15 Sep The Pandemic P.A.R.E.N.T. – Virtual School Edition
Parenting school-aged children, circa 2020, has required parents to juggle (in new ways) their profession with their parenting responsibilities, and to strike the right balance between their kids’ happiness and their health. Now that virtual school has started across metro Atlanta, pandemic parents are encountering additional and entirely new challenges. In many ways, parenting during virtual school may feel like being lost at sea, with no Coast Guard in sight.
Here are a few try at home strategies that may help pandemic parents navigate the unchartered waters we are all in together.
Mistakes and learning curves are at an all-time high. Support both your students and their teachers with an endless amount of patience. Give even more to yourself and you will ultimately have more to give everyone else and most importantly, your children.
Tiambi Walker, Interim Principal of The Kindezi School at Gideons reminded families and students at their virtual open house, “We can’t wait for things to go back to normal, we have to adjust to new norms today.”
Create a separate workspace for yourself, and if you have multiple children keep each child distant from each sibling to minimize their own distraction to one another. Make sure the space is well lit, comfortable and in the same location every day. Accommodate the inevitable wiggles throughout the day. If distance cannot be maintained, consider headphones. Sitting on the floor, and opportunities for movement during the day is crucial.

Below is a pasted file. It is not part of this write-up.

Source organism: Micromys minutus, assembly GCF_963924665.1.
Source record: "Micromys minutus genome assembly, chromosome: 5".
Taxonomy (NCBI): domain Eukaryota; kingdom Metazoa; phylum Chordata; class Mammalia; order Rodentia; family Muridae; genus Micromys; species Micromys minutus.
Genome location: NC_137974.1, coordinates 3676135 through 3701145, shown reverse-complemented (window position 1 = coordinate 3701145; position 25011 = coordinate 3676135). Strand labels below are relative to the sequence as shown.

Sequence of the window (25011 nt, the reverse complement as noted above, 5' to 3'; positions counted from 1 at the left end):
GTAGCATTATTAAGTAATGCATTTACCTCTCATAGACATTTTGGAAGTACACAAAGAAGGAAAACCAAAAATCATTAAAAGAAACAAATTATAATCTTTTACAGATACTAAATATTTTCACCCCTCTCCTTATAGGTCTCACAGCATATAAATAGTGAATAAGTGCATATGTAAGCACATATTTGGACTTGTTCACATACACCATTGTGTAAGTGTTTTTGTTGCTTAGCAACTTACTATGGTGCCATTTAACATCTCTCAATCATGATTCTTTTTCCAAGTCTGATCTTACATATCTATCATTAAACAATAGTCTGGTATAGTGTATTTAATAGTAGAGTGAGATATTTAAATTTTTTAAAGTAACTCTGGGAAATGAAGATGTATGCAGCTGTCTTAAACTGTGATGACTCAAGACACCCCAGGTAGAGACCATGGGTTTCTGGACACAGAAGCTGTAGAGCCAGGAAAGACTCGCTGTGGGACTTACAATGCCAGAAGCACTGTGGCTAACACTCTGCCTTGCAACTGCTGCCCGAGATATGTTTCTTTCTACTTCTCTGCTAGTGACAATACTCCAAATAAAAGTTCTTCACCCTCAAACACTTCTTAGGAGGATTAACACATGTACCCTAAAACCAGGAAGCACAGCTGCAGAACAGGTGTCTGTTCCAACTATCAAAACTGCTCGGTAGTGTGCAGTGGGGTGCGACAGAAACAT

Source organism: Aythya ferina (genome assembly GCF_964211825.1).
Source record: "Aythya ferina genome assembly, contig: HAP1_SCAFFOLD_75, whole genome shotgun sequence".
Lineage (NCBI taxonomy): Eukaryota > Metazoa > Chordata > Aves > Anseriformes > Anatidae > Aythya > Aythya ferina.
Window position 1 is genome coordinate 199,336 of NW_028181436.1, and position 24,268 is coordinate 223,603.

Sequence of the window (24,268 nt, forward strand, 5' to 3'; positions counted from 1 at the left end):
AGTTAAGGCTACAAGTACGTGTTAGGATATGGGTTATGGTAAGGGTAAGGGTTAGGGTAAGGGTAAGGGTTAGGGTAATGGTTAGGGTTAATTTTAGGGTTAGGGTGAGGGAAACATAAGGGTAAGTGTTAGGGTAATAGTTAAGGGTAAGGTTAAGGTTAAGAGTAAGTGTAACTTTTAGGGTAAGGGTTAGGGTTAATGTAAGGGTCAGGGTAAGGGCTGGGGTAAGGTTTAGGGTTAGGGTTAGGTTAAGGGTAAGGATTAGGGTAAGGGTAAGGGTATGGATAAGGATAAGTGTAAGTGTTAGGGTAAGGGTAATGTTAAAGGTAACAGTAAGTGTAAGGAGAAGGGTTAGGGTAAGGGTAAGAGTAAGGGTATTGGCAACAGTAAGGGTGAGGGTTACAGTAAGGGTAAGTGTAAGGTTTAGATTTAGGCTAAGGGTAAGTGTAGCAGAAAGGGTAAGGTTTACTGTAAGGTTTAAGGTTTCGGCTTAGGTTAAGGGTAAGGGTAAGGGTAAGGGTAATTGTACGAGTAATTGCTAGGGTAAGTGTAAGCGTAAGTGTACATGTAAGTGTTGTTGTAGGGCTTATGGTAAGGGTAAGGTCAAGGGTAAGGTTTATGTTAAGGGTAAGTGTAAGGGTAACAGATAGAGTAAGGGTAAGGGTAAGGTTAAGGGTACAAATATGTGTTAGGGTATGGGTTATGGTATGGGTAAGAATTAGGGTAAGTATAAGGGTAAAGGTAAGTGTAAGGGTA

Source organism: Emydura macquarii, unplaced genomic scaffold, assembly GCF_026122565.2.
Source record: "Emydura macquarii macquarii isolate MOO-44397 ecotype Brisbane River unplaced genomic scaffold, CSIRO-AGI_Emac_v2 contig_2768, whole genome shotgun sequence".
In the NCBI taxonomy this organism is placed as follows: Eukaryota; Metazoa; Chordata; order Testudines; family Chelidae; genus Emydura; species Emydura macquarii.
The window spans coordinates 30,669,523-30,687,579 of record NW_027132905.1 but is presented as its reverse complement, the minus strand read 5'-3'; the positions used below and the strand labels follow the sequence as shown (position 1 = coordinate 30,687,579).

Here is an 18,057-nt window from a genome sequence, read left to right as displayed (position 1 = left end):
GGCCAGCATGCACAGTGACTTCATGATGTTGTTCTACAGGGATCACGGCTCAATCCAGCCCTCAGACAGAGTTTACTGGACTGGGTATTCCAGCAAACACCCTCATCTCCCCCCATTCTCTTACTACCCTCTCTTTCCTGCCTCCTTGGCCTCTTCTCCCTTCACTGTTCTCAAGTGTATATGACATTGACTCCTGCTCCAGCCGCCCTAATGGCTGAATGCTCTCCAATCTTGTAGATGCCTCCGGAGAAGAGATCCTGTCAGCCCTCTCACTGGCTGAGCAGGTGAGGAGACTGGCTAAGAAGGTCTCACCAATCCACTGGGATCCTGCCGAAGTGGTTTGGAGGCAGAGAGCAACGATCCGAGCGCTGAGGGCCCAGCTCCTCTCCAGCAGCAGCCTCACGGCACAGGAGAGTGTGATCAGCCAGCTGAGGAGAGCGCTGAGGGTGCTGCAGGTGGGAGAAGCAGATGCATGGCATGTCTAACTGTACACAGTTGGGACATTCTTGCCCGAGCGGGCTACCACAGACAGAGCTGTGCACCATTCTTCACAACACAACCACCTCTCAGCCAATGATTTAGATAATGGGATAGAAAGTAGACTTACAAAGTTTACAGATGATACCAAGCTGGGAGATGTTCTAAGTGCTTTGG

Embrace Tech Support
Let’s face it, we are now all in IT. Google the phrase computer specs and identify your RAM and connection speed. Does my computer have enough space to connect to virtual video? Is this audio going to have choppy sound? Test your audio and video prior to meetings and class. Check your computer speed at www.speedtest.net.
Network with your Community
Traditional homeschool parents rely heavily upon their collective community. Consider hosting a virtual parent cafe, where parents can talk casually, provide support and come up with supportive collective ideas for their classrooms and school. Susan Wise Bauer, author and homeschooling expert, emphasizes power of the collective strength and supplementing your children’s education. Visit: The Well-Trained Mind for additional information
Try a Little Tenderness
When the practice patience strategy isn’t working out, try a little tenderness. Forgive yourself for losing it that one day and embrace your kids during their inevitable tantrums. And remember, we are all facing new challenges presented by virtual learning together. Give yourself, your children and your schools a clean slate each weekend so you can start fresh on Mondays.
CHRIS 180’s School-Based Mental Health program works with more than 70 schools across Metro Atlanta. To learn more about our programming, visit CHRIS180.org/schoolbasedservices.